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Citizen rescuers asked to know their limits to avoid drowning this summer in Gippsland waters

Alarming drowning statistics from Life Saving Victoria (LSV) have revealed that bystanders attempting to rescue someone drowning are at highest risk of drowning themselves during December.

By news@gippsland - 14th December 2022 - Back to News

Citizen rescuers are often not trained in how to perform a rescue in aquatic conditions, which when paired with a lack of a rescue or flotation device and the difficulty of treading water while keeping a distressed or unconscious patient afloat, can have devastating consequences. Life Saving Victoria (LSV) general manager lifesaving services Liam Krige urged would-be citizen rescuers to know and stick to their limits before racing into action in an emergency.

According to LSVís research, 28 people have drowned while attempting a rescue since 2000, with a quarter of these incidents occurring during December

According to LSV's research, 28 people have drowned while attempting a rescue since 2000, with a quarter of these incidents occurring during December

Remember the rescuers first step

Mr Krige said, "It is understandable that people want to help others in trouble, but the last thing we want to see is you getting yourself into trouble, or worse. That's why anyone considering attempting a rescue must remember the first step our highly-trained lifesavers and lifeguards take, which is to check for danger, not only to the patient but to themselves and other bystanders, and consider if they have the skills to ensure they will both return to shore safely."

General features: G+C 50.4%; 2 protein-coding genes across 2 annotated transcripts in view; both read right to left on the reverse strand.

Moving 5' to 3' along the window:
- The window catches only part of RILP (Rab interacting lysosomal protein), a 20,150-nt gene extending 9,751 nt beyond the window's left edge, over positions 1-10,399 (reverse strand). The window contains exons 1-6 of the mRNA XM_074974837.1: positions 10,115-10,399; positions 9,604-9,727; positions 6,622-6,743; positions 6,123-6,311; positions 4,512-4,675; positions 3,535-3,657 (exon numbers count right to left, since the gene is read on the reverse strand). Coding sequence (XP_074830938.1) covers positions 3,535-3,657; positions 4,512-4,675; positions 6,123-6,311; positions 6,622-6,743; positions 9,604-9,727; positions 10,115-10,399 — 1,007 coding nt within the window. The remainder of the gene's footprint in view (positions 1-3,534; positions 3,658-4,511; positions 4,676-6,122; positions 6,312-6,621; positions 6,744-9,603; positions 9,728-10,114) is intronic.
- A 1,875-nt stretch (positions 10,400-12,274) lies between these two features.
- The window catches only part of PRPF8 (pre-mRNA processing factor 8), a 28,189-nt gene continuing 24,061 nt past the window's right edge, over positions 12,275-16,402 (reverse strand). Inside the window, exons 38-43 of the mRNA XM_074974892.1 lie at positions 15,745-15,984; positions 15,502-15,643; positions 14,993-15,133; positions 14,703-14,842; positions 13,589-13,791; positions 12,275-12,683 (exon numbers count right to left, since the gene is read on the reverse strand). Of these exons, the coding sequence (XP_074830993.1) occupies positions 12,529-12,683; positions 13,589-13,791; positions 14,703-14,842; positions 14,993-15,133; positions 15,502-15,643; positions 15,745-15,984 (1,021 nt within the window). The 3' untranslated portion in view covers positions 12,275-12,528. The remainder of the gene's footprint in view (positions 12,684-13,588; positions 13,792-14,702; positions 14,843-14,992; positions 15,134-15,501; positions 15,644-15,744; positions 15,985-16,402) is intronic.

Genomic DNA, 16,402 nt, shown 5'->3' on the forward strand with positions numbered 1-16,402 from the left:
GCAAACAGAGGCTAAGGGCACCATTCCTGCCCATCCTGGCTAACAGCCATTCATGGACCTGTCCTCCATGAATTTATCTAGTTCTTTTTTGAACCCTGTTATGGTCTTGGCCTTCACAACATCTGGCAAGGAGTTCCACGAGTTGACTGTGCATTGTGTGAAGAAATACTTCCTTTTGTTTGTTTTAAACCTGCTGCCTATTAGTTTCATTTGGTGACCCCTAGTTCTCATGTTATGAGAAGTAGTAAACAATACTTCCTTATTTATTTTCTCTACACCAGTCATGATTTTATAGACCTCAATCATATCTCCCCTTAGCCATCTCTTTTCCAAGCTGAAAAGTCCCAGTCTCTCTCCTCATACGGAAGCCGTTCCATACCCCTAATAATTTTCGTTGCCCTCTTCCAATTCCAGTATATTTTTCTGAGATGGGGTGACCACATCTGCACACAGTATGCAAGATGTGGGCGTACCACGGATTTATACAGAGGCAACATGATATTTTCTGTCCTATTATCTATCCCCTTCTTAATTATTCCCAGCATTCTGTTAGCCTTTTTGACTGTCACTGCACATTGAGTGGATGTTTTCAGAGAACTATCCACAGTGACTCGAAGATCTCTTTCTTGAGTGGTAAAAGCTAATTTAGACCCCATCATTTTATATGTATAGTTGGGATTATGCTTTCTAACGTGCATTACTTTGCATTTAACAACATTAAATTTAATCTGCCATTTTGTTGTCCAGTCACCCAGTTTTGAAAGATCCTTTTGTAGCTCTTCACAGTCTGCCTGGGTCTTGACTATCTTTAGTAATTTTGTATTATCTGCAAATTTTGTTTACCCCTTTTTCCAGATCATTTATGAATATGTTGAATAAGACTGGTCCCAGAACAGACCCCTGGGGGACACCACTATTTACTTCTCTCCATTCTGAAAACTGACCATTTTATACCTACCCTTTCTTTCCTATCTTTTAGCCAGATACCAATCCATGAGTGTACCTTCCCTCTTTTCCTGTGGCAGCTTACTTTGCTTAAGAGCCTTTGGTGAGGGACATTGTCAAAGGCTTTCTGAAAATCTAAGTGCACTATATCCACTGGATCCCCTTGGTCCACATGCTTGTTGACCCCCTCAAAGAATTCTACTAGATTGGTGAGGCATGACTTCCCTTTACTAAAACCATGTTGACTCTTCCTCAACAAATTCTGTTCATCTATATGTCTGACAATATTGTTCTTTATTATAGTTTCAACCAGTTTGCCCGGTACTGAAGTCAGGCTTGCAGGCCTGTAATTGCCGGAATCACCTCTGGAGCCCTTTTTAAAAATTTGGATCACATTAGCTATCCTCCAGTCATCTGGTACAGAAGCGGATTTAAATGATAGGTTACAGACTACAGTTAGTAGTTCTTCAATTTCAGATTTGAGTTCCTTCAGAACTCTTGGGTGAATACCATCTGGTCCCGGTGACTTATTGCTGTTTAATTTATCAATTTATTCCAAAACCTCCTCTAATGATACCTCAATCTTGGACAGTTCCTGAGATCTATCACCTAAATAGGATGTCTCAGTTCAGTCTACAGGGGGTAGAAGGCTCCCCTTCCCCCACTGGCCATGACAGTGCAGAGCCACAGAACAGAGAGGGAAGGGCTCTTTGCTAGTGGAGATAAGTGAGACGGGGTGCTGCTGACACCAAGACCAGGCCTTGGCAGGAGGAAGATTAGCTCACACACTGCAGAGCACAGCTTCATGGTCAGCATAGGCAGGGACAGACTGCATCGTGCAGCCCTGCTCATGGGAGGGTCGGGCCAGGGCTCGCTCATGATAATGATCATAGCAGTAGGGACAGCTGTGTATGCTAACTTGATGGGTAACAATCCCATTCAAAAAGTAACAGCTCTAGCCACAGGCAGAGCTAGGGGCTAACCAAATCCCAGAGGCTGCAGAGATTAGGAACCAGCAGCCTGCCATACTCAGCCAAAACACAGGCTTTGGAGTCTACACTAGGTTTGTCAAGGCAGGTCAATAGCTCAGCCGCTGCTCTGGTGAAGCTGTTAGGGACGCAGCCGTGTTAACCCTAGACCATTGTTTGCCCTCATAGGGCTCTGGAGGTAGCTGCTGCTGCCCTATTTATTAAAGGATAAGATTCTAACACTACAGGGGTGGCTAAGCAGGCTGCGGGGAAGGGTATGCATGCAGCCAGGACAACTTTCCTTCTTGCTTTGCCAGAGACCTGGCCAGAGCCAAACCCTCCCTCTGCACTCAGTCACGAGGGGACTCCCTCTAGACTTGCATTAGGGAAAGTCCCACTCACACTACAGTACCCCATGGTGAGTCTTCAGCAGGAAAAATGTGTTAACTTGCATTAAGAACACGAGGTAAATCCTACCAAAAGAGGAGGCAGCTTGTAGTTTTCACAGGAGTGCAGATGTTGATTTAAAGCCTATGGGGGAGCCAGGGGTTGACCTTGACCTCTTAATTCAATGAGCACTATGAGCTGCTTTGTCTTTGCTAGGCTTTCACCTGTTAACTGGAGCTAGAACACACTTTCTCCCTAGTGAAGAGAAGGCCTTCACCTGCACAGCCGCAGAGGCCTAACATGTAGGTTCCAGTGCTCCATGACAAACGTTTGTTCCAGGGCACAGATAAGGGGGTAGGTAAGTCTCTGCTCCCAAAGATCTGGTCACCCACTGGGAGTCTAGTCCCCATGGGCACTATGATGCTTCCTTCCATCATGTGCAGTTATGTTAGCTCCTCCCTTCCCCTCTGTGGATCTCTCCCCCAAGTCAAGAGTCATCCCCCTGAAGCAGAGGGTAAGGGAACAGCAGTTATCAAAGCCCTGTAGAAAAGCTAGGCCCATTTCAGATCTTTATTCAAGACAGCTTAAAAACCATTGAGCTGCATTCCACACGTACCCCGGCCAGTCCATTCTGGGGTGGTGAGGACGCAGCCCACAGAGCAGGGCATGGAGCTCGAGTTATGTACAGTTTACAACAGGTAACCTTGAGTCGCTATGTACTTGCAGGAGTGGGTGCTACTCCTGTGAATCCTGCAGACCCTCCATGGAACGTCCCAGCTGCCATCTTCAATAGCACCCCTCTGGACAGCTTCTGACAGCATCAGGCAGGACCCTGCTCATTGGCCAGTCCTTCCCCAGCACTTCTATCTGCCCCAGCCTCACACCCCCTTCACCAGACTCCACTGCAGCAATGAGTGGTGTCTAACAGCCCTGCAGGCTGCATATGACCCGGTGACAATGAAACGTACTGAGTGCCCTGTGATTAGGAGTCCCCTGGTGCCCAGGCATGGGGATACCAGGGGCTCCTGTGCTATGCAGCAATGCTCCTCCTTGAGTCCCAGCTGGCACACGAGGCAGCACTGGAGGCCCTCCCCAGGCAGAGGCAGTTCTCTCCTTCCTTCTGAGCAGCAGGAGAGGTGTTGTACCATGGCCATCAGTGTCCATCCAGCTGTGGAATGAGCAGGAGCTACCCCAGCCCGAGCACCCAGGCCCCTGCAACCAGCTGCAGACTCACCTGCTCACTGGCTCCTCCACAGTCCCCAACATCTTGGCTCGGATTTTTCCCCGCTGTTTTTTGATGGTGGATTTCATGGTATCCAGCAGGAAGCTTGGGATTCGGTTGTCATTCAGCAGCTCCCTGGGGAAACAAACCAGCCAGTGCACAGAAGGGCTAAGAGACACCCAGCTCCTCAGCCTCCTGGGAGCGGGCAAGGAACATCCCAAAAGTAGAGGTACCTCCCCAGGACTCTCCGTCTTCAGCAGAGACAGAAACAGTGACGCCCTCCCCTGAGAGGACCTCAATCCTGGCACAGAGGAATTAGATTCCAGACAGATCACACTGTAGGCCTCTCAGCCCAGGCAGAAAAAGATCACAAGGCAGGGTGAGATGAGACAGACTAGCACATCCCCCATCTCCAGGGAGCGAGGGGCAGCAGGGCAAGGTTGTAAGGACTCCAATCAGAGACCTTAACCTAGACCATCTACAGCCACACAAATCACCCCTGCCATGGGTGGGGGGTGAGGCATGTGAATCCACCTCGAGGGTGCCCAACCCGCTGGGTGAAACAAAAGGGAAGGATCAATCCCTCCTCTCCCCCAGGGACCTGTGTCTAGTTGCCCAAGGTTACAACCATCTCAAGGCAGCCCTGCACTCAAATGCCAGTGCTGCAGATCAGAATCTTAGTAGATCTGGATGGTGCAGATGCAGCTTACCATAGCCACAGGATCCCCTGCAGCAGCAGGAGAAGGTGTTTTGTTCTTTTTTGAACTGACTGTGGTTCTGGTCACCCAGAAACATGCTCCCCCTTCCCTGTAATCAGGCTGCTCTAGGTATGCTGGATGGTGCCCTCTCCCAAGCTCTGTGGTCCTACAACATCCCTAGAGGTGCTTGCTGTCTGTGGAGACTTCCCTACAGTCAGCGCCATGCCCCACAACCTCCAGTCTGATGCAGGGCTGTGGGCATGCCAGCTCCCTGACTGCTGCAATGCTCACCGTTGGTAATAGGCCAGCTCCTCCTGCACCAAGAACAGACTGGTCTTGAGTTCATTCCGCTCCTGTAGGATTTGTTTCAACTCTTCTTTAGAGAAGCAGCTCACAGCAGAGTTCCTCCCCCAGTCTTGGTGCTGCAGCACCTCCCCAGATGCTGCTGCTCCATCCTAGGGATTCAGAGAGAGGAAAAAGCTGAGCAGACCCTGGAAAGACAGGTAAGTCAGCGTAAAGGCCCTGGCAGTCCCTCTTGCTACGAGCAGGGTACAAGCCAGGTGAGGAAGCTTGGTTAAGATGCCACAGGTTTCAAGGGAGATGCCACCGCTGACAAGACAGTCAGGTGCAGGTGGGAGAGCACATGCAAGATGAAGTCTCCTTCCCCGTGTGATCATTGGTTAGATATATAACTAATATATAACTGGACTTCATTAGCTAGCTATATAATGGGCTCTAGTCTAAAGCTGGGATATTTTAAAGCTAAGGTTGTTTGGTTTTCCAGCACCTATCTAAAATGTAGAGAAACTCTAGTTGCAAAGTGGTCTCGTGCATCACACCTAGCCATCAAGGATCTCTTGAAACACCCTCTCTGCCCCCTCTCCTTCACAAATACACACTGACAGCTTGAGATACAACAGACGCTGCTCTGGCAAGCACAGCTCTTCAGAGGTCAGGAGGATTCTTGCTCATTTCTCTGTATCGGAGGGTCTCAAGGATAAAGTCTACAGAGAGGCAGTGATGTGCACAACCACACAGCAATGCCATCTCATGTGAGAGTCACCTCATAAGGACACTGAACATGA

"That's why anyone considering attempting a rescue must remember the first step our highly-trained lifesavers and lifeguards take, which is to check for danger, not only to the patient but to themselves and other bystanders, and consider if they have the skills to ensure they will both return to shore safely."

"If you believe you have the right skills, it is also imperative you have equipment such as a surfboard or boogie board to keep yourself and the patient afloat." Mr Krige said.

Alert the local lifesavers

Mr Krige said if you are not confident in the water or don't have a flotation device, you can still help someone in distress by leaving the rescuing to the experts by alerting local lifesavers or phoning Triple Zero.

"The importance of sending for help in an emergency situation cannot be overstated. If you are at all in doubt about attempting a rescue, don't put yourself at risk, and instead alert lifesavers or lifeguards if present or phone Triple Zero."

"Tragically, 18 people have already drowned in Victorian waters since 1 July. We don't want to see this number increase this summer, so please, make your safety a priority this summer and beyond." Mr Krige said.

Pictures from Life Saving Victoria Facebook page.


Source: http://gippsland.com/

Published by: news@gippsland.com



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